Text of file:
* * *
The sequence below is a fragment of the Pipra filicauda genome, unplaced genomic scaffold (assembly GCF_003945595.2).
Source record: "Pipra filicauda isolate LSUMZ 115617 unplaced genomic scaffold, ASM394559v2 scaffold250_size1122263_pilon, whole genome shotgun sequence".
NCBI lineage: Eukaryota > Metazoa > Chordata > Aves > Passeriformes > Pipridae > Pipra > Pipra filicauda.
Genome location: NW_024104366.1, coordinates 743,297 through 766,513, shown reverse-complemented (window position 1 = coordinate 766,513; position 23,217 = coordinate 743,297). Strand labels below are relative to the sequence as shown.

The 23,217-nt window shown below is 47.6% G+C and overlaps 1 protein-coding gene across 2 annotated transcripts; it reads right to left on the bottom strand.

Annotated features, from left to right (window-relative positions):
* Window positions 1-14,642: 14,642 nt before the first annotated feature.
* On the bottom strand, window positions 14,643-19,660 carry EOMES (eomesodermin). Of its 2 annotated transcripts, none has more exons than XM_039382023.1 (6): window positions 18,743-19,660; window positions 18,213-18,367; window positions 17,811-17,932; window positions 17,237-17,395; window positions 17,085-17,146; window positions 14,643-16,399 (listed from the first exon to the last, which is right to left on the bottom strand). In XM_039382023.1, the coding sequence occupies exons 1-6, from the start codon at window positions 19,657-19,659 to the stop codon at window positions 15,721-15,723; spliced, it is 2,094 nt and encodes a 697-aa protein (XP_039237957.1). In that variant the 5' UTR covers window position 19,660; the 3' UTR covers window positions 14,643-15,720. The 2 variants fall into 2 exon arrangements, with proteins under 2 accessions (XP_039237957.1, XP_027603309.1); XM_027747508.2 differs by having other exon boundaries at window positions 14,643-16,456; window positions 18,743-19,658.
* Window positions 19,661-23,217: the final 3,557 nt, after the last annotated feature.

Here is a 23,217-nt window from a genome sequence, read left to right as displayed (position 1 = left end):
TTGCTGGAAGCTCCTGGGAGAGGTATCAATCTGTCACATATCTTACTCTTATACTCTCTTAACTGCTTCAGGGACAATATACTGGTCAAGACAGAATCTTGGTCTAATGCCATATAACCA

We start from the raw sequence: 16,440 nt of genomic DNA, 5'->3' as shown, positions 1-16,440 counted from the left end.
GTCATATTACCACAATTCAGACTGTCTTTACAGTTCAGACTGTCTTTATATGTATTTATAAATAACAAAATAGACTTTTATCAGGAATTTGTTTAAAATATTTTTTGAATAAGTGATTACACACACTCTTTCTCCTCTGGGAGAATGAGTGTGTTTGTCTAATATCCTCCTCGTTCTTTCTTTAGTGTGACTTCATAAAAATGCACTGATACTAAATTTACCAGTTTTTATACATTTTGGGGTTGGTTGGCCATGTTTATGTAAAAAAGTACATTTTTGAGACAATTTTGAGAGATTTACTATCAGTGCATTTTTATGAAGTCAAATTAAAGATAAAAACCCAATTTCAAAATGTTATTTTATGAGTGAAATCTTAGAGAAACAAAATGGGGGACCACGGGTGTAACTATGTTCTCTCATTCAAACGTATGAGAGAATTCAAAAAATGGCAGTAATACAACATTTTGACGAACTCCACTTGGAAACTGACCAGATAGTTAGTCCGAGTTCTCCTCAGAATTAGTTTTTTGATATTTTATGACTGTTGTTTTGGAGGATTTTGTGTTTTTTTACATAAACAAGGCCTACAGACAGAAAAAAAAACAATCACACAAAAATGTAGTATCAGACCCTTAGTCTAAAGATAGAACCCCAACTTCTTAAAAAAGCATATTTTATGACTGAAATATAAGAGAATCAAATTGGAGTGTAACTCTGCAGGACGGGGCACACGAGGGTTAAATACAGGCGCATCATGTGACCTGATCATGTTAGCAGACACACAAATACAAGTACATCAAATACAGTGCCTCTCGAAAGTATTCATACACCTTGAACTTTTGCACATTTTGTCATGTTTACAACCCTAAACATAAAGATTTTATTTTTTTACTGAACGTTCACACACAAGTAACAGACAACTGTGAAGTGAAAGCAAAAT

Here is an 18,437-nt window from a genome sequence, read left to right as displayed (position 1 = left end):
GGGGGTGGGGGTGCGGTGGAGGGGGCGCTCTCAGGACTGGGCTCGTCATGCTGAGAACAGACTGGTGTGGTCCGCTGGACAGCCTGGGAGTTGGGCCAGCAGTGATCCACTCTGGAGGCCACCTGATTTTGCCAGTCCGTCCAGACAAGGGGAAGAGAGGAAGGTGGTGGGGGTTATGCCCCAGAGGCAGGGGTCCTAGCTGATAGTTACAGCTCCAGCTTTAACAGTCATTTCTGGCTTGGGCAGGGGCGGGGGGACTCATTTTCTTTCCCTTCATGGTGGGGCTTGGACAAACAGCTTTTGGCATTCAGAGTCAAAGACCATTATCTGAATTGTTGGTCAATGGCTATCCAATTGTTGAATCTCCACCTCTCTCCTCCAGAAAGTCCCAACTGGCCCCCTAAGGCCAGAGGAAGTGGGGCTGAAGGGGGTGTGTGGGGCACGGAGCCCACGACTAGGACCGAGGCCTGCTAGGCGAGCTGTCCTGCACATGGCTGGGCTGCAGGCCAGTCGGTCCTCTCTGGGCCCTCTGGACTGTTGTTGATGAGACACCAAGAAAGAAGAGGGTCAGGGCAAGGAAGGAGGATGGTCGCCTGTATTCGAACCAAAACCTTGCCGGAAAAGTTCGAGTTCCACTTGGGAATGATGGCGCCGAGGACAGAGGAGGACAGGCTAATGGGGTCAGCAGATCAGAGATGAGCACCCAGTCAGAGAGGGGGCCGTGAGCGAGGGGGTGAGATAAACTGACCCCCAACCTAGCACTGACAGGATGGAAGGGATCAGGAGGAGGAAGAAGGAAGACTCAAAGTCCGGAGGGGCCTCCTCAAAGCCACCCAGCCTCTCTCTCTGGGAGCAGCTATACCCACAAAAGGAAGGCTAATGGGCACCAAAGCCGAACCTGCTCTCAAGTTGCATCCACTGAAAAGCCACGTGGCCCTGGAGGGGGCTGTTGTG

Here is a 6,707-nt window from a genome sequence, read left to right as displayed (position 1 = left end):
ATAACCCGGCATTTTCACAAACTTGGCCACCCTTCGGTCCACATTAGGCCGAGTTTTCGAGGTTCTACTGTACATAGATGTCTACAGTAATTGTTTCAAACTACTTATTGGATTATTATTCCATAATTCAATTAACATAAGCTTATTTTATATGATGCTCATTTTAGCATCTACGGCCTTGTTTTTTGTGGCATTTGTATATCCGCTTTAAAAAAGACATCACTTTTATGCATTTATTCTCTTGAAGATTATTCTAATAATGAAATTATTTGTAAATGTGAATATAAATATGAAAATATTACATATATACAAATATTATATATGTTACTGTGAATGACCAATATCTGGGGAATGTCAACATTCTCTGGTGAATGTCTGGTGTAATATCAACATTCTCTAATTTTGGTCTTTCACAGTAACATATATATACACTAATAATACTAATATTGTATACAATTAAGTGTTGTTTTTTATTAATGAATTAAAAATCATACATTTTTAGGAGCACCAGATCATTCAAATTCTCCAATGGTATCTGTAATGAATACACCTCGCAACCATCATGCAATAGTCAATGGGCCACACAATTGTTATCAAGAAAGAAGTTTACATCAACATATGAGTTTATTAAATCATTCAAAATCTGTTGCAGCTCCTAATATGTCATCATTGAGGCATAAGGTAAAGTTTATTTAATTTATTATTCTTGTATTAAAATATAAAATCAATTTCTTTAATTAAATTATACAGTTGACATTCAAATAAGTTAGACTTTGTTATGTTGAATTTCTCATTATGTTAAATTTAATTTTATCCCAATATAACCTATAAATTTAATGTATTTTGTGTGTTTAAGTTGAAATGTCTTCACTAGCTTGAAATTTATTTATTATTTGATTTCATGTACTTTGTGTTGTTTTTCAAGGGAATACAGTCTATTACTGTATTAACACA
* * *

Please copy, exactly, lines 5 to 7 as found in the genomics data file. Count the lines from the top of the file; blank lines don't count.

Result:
The 23,217-nt window shown below is 47.6% G+C and overlaps 1 protein-coding gene across 2 annotated transcripts; it reads right to left on the bottom strand.

Annotated features, from left to right (window-relative positions):
* Window positions 1-14,642: 14,642 nt before the first annotated feature.